There are many biblical ways to describe Christian salvation.
Salvation can be understood ritually as a sacrifice, as the expiation of guilt through the death of Christ on the cross.
Salvation can be understood commercially as redemption, as a payment made through the blood of Christ for the debt we owe because of sin.
Salvation can be understood relationally as reconciliation, as the coming together of estranged parties by means of Christ’s at-one-ment.
Salvation can be understood legally as justification, as the declaration that sins have been forgiven and that the sinner stands blameless before God because of the imputation of Christ’s righteousness.
There is, of course, more that can be said about salvation. But each description above captures something important about the nature of Christ’s saving work.
And each description holds together because the death of Christ is—not over and above these images, but inherent and essential to these images—a propitiation.
Propitiation is used in the New Testament to describe the pacifying, placating, or appeasing of God’s wrath. The easiest way to remember the term is that in propitiation God is made pro-us. Unlike expiation, propitiation has a relational component to it. Christ’s death not only removed the moral stain of sin; it also removed the personal offense of sin.
The English word propitiation comes from the hilasmos word group in Greek and almost always refers in the ancient world (when applied to God) to appeasing or averting divine anger. The root word is used several times in the New Testament—as hilasmos (1 John 2:2; 4:10), as hilaskomai (Heb. 2:17; Luke 18:13), and as hilasterion (Rom. 3:25; Heb. 9:5). The term is clearly a biblical word and a biblical concept.
Over the years, many have objected to propitiation, arguing that notions of God’s anger are not befitting a God of love. Critics think propitiation makes God rather like some petty, blood-thirsty pagan deity who must be bought off with a bribe. But God’s wrath is not arbitrary and capricious; it is part of his immutable justice and holiness. In the Old Testament there are more than 20 different words used to express Yahweh’s wrath, totaling more than 580 occurrences. And with John the Baptist’s warning about the wrath to come (Matt. 3:7), Jesus’s declaration that wrath remains on the unbelieving sinner (John 3:36), and John’s imagery of the wrath of the Lamb (Rev. 6:16), we cannot make the New Testament a “good cop” to the Old Testament’s supposed “bad cop.”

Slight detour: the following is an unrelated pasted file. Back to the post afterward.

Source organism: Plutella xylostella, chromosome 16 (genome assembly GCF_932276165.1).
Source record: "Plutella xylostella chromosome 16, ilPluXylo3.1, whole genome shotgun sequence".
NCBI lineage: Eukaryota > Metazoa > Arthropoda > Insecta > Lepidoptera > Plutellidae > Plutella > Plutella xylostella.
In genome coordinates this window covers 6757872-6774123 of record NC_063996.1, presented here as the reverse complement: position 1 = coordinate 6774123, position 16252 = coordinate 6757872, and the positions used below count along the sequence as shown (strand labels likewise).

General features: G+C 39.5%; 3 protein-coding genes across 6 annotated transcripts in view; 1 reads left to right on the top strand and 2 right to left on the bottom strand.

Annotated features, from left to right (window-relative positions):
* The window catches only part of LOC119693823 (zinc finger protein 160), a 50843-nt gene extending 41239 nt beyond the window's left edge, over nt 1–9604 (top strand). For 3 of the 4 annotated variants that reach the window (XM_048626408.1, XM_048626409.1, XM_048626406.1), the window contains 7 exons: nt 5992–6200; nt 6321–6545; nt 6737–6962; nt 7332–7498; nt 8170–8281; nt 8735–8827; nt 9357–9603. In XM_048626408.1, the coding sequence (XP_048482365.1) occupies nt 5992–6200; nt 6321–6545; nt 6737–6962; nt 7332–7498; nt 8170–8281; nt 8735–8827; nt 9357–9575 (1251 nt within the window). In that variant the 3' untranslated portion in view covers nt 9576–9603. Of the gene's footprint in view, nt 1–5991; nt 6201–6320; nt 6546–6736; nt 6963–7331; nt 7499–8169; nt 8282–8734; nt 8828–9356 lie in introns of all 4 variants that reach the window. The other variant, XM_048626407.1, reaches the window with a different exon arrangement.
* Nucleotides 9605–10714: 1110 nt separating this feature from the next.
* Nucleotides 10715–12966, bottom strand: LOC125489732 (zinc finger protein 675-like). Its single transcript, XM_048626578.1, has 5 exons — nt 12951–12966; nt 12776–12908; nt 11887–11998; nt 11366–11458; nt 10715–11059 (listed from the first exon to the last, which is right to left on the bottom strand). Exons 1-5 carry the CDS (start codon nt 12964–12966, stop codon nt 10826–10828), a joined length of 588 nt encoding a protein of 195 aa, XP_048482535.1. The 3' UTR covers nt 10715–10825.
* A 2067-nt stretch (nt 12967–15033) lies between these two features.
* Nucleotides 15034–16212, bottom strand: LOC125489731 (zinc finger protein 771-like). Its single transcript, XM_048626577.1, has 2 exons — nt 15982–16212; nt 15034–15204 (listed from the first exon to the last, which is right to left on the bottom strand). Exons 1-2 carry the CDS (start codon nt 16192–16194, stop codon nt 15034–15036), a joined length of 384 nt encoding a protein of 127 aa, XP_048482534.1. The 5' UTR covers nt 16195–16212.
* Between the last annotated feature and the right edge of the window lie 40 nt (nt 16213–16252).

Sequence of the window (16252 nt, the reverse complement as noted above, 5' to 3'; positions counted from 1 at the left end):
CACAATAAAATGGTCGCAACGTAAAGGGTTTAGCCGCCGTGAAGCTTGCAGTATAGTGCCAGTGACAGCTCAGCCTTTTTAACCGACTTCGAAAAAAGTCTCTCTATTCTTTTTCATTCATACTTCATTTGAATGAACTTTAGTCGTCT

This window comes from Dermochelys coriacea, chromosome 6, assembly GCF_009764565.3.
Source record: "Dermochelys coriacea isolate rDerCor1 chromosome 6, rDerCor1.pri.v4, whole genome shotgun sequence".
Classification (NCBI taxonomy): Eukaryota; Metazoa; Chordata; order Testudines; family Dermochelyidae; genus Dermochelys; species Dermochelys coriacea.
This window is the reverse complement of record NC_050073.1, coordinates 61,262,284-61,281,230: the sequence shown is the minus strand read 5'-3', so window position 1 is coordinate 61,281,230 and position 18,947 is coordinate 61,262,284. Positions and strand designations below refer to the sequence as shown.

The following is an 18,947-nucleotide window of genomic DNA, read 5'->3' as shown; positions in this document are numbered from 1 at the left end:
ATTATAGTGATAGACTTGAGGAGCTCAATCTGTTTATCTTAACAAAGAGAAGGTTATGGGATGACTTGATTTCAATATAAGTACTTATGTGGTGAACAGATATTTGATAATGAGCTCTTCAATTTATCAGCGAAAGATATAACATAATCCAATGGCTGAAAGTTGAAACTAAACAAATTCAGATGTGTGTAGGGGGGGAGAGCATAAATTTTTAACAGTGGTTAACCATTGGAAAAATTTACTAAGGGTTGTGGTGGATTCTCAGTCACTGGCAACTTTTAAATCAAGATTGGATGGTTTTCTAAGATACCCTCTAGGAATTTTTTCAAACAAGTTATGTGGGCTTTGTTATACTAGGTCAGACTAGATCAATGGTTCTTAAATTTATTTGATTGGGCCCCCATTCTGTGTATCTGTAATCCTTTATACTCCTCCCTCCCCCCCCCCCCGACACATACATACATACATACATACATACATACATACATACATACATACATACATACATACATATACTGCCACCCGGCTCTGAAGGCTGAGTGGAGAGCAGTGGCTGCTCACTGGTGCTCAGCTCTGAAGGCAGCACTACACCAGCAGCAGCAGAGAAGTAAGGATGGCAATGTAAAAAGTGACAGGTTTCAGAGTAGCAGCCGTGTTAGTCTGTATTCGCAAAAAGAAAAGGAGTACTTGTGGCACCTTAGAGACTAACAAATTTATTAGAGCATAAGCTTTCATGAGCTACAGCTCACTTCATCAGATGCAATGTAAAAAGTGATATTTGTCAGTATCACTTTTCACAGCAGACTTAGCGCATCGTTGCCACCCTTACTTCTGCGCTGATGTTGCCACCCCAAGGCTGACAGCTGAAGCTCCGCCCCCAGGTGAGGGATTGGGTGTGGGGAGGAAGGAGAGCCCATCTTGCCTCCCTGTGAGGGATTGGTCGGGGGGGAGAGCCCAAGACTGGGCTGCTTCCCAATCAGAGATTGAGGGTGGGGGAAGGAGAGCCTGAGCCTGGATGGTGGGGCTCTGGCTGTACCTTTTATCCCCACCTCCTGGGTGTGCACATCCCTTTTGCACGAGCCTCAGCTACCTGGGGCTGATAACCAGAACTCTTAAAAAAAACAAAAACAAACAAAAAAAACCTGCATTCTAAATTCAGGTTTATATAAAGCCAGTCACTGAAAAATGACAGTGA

The wrath of the biblical God is distinct from the peeved god of the pagans in at least three ways.
(1) The God of the Bible is eternal and immutable, never losing his temper, flying off the handle, or judging his creatures capriciously.
(2) The God of the Bible is not appeased by a bribe, but by his own blood (Acts 20:28).
(3) The God of the Bible, though justly angry with sin and with sinners, nevertheless sent his Son to be our propitiatory sacrifice out of love. The death of Christ did not make God love us. The electing love of God planned for the once-for-all sacrifice of Jesus. “In this is love, not that we have loved God but that he loved us and sent his Son to be the propitiation for our sins” (1 John 4:10). The God who has always been for us in eternity sent his Son in time to be the wrath-absorbing sacrifice that we might enjoy peace with God for ages unending.
Leon Morris beautiful describes propitiation in his classic work The Apostolic Preaching of the Cross:
Propitiation is understood as springing from the love of God. Among the heathen, propitiation was thought of as an activity whereby the worshiper was able himself to provide that which would induce a change of mind in the deity.
In plain language he bribed his god to be favourable to him. When the term was taken over into the Bible these unworthy and crude ideas were abandoned, and only the central truth expressed by the term was retained, namely that propitiation signifies the averting of wrath by the offering of a gift. But in both Testaments the thought is plain that the gift which secures the propitiation is from God Himself. He provides the way whereby men may come to Him.
Thus the use of the concept of propitiation witnesses to two great realities, the one, the reality and seriousness of the divine reaction against sin, and the other, the reality and the greatness of the divine love which provided the gift which should avert the wrath from me.
Because of this propitious gift, our sins can be removed, our debt can be paid, our relationship restored, and our legal status irrevocable altered. Jesus Christ is our righteous advocate (1 John 2:1), the one who turns away the wrath of God that was justly against us. And he does so—wonderfully and freely—not by pleading our innocence, but by presenting his bloody work on our behalf, so that in him we who were deserving of nought but judgment, might become the very righteousness of God (2 Cor. 5:21).